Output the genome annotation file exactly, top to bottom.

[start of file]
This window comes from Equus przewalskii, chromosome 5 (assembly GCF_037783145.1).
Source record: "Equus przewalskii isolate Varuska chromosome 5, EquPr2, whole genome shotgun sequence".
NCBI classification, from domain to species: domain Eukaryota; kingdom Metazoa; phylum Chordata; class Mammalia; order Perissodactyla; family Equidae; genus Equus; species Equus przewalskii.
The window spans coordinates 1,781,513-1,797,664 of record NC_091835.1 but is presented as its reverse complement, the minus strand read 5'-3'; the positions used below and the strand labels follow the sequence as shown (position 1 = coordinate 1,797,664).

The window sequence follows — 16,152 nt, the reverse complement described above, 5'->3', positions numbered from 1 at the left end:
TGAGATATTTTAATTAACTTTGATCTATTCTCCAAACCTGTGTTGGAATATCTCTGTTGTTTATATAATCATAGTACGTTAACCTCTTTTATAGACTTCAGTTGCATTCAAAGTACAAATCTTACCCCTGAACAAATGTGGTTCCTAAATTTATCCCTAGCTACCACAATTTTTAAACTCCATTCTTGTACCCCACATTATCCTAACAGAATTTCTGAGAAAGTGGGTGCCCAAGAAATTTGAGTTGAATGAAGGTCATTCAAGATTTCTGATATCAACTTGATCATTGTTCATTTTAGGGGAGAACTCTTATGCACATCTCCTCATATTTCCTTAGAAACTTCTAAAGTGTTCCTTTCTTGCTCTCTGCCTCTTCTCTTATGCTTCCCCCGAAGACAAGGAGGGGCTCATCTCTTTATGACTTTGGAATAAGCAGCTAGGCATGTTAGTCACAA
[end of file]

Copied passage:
This window comes from Equus przewalskii, chromosome 5 (assembly GCF_037783145.1).
Source record: "Equus przewalskii isolate Varuska chromosome 5, EquPr2, whole genome shotgun sequence".
NCBI classification, from domain to species: domain Eukaryota; kingdom Metazoa; phylum Chordata; class Mammalia; order Perissodactyla; family Equidae; genus Equus; species Equus przewalskii.
The window spans coordinates 1,781,513-1,797,664 of record NC_091835.1 but is presented as its reverse complement, the minus strand read 5'-3'; the positions used below and the strand labels follow the sequence as shown (position 1 = coordinate 1,797,664).

The window sequence follows — 16,152 nt, the reverse complement described above, 5'->3', positions numbered from 1 at the left end:
TGAGATATTTTAATTAACTTTGATCTATTCTCCAAACCTGTGTTGGAATATCTCTGTTGTTTATATAATCATAGTACGTTAACCTCTTTTATAGACTTCAGTTGCATTCAAAGTACAAATCTTACCCCTGAACAAATGTGGTTCCTAAATTTATCCCTAGCTACCACAATTTTTAAACTCCATTCTTGTACCCCACATTATCCTAACAGAATTTCTGAGAAAGTGGGTGCCCAAGAAATTTGAGTTGAATGAAGGTCATTCAAGATTTCTGATATCAACTTGATCATTGTTCATTTTAGGGGAGAACTCTTATGCACATCTCCTCATATTTCCTTAGAAACTTCTAAAGTGTTCCTTTCTTGCTCTCTGCCTCTTCTCTTATGCTTCCCCCGAAGACAAGGAGGGGCTCATCTCTTTATGACTTTGGAATAAGCAGCTAGGCATGTTAGTCACAA